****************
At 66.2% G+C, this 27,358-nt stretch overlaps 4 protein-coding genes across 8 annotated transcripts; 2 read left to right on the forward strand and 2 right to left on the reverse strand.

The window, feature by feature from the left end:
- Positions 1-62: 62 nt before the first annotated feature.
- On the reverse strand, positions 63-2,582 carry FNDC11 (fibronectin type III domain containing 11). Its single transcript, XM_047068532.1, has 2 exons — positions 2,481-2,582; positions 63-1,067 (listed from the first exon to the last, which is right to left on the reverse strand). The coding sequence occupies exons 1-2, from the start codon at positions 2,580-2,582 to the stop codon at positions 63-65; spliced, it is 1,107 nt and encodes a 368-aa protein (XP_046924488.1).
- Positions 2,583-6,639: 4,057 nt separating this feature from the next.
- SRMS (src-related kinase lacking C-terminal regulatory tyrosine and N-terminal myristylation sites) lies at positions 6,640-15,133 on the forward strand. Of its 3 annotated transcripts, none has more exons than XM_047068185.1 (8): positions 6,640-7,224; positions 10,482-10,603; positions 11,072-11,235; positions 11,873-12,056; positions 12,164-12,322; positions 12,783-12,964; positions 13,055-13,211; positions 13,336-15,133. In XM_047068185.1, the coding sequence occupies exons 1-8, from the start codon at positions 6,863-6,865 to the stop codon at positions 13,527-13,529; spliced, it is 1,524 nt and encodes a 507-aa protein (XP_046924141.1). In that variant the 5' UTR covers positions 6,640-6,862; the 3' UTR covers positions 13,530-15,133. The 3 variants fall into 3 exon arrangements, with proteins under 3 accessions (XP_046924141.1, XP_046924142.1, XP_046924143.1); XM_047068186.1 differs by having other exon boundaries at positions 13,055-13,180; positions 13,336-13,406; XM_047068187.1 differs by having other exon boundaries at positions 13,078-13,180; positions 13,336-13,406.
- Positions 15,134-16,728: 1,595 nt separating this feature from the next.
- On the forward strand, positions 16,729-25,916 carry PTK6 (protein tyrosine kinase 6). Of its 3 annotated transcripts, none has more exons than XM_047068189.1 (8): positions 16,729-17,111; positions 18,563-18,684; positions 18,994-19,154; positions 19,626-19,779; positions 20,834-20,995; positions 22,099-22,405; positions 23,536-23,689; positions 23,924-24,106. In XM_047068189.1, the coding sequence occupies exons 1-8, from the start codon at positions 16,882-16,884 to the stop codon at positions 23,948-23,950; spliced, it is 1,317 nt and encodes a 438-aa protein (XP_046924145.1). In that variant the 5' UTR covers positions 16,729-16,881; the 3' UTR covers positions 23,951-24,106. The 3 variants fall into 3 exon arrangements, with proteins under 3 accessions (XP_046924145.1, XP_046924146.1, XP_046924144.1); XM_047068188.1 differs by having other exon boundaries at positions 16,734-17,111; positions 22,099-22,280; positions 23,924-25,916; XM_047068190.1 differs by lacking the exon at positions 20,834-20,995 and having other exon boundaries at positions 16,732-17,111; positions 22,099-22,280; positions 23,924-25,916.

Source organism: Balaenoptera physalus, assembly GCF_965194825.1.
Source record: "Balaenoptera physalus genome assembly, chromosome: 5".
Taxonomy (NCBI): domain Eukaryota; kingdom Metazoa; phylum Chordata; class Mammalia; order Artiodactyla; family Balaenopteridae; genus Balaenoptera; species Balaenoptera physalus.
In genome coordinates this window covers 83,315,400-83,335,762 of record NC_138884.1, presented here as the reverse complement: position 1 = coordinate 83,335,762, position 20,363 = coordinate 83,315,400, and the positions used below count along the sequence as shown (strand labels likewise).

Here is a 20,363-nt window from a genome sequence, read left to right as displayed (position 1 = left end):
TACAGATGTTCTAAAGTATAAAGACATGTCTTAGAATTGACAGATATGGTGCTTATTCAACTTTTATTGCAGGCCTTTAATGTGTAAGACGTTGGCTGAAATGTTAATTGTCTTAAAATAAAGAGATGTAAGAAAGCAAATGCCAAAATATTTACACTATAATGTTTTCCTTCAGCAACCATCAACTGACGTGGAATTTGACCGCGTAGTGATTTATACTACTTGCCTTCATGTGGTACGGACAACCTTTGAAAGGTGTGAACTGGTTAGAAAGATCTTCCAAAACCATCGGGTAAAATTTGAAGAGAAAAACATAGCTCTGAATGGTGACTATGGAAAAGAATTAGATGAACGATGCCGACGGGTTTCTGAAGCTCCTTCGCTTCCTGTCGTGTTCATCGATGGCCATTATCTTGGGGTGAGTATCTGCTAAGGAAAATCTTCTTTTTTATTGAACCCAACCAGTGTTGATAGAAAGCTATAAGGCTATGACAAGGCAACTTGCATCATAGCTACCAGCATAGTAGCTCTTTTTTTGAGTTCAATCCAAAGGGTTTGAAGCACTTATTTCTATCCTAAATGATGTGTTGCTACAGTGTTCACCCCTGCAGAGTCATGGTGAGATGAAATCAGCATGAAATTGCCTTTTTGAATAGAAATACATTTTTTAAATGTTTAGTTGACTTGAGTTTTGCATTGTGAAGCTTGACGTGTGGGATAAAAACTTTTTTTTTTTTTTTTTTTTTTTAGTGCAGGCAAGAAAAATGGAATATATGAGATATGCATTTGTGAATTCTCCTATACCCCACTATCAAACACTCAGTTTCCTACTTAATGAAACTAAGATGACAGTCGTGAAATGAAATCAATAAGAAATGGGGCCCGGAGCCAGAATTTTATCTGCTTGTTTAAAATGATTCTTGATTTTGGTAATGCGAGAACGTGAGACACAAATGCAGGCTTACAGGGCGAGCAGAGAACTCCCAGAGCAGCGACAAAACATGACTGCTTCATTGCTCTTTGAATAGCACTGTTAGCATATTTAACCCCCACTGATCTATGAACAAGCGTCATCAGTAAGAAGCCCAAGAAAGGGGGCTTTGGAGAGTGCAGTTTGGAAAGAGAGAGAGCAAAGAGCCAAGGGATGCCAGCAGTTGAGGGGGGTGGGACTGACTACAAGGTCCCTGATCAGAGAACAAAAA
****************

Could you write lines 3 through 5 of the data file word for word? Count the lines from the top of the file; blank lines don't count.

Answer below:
- Positions 1-62: 62 nt before the first annotated feature.
- On the reverse strand, positions 63-2,582 carry FNDC11 (fibronectin type III domain containing 11). Its single transcript, XM_047068532.1, has 2 exons — positions 2,481-2,582; positions 63-1,067 (listed from the first exon to the last, which is right to left on the reverse strand). The coding sequence occupies exons 1-2, from the start codon at positions 2,580-2,582 to the stop codon at positions 63-65; spliced, it is 1,107 nt and encodes a 368-aa protein (XP_046924488.1).
- Positions 2,583-6,639: 4,057 nt separating this feature from the next.